Book 2: "A Nonfiction book"   I came across this one while looking for an e-book to put on my iPad so I'd have something to read on those full-to-bursting-backpack days. It completes the item for "a nonfiction book," and wow...I tore through this book faster than I think I've read a nonfiction in a very long time. My favorite part about this one was Bill Nye's writing style: conversational, informal, strewn with jokes (such as the running gag of his old boss as a lesser-evolved life form), and unquestionably him. Fans of the Bill Nye the Science Guy show from the 90's (like myself) will be able to hear his voice quite clearly in their heads as they read - it's like an adult version of his show in book form! I was also really impressed with the content of the book - I'd expected it to be much more about the debate with Creationist Ken Ham (the impetus for Bill writing this book in the first place). But he actually only touches on the debate... read more

Of course, learning should be fun.  Why?  Because if the student is having fun, that student will be giving his or her full attention to the matter at hand.     However, I do think that students need to be taught, as well, that learning is not ALWAYS going to involve fun, and that sometimes, to conquer challenging material, some effort must be made -- mental effort, an effort of time, reading effort, and problem-solving effort.     What adult's life is ALWAYS fun?  To prepare students for adult life, and for further advanced learning, I believe that it is not ALWAYS necessary to make learning fun.   A teacher should not be expected to be an entertainer.  But a wise teacher will inject a bit of fun every now and then.

S*** invested at least 3 hours of time in her homework and the results were exceptionally good - surprising that she has never explored drawing before. Her skills are at a higher level than the usual beginner.  As part of her homework, she listed what she liked in six issues of "Drawing Magazine". Her taste is as broad as the subject itself! So my challenge, as a teacher, is to help her develop her "foundation" skills, but not discourage her creativity. She is very detail oriented and has good hand/eye coordination, so I am sure she will master representational drawing if she decides to do so. At the same time, it is apparent that there is a "dream" or fantasy side to her interest that should also be encouraged. Therefore, I am going to suggest that she keep a sketchbook in which she can draw whatever she wants, without any "lesson" or discipline in mind.  For her second lesson, I brought some objects for still life study -... read more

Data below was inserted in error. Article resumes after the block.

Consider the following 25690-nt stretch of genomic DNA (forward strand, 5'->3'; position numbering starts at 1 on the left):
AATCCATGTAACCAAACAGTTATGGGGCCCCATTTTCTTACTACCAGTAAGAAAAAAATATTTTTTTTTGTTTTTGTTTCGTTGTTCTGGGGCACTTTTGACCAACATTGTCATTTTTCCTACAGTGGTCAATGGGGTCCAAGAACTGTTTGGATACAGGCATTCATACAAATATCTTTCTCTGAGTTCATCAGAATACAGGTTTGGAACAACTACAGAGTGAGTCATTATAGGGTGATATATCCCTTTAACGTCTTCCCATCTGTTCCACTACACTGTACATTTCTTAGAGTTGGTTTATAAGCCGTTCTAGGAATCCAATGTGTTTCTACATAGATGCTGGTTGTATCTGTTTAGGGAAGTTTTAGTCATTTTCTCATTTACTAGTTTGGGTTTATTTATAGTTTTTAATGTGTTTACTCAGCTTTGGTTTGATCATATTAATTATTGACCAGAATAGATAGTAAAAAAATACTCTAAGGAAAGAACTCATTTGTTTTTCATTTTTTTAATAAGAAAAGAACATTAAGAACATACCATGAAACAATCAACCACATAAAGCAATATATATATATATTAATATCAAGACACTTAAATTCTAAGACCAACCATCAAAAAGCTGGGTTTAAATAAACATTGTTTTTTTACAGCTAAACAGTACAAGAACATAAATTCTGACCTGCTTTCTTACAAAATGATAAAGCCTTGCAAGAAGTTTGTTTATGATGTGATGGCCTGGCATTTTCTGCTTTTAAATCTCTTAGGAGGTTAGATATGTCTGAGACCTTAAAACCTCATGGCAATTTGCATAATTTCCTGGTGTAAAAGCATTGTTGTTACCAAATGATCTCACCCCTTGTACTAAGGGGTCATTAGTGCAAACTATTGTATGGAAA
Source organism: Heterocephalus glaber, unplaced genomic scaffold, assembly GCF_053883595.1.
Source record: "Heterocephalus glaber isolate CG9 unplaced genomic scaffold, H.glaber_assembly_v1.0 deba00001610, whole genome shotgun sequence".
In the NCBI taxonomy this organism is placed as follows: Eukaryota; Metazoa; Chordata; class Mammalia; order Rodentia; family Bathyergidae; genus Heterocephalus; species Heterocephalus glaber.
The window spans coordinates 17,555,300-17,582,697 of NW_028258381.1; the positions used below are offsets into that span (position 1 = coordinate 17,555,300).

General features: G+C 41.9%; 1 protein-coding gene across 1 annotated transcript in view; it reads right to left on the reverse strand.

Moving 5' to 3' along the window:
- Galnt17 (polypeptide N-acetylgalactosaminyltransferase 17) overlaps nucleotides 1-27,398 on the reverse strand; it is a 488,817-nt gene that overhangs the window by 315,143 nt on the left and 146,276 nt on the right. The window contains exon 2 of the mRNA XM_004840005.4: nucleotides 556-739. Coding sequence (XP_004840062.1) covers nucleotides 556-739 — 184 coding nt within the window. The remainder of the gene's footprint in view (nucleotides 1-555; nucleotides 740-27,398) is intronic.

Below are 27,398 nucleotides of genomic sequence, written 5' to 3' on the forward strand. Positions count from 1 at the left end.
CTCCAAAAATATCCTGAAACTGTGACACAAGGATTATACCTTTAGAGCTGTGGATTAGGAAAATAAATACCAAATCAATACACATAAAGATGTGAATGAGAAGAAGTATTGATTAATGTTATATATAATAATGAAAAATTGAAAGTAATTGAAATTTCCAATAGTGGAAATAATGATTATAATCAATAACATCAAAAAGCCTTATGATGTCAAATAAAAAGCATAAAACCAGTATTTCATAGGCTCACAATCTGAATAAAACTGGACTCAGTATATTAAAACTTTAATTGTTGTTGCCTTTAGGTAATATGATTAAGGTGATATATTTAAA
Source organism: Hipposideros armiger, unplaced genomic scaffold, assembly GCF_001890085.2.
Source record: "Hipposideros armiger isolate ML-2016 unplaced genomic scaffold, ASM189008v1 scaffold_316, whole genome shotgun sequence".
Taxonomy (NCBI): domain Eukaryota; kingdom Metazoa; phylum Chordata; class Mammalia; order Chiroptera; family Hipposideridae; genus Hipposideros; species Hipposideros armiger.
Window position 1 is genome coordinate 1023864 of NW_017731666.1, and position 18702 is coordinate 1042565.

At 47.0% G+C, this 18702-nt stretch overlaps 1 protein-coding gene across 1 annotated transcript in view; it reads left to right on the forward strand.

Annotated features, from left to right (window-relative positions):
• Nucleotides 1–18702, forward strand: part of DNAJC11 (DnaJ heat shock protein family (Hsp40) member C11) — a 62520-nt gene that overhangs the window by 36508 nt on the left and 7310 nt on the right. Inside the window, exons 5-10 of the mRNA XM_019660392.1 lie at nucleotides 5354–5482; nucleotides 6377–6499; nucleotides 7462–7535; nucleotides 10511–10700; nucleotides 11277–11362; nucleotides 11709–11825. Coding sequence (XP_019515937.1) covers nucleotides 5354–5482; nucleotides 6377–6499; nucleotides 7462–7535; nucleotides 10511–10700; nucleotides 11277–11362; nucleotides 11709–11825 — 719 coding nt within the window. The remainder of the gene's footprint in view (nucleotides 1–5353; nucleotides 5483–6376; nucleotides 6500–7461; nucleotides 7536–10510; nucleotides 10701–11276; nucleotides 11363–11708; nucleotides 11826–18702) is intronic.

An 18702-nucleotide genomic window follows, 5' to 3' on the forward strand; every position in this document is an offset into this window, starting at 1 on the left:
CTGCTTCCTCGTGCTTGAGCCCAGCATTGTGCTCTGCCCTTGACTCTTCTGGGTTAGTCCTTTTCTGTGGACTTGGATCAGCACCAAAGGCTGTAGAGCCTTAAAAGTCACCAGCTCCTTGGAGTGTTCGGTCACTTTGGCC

If you adopted or tried to adopt a child in 2014, you may qualify for a tax credit. If your employer helped pay for the costs of an adoption, you may be able to exclude some of your income from tax. Here are some things you should know about adoption tax benefits. Credit or Exclusion. The credit is nonrefundable. This means that the credit may reduce your tax to zero. If the credit is more than your tax, you can’t get any additional amount as a refund. If your employer helped pay for the adoption through a written qualified adoption assistance program, you may qualify to exclude that amount from tax. Maximum Benefit. The maximum adoption tax credit and exclusion for 2014 is $13,190 per child. Credit Carryover. If your credit is more than your tax, you can carry any unused credit forward. This means that if you have an unused credit in 2014, you can use it to reduce your taxes for 2015. You can do this for up to five years, or until you fully use... read more

I find that tutoring sessions are often fit into a busy schedule. One thing I like to do at the beginning of the session is to help students regroup and erase the hectic day. Simply having the student sit for a moment and chew bubblegum allows for a moment to relax and regroup. Have the student focus on chewing and count how many times he/she must chew to make the gum pliable enough to blow a bubble. You will notice a decrease in anxiety and distraction with this simple exercise!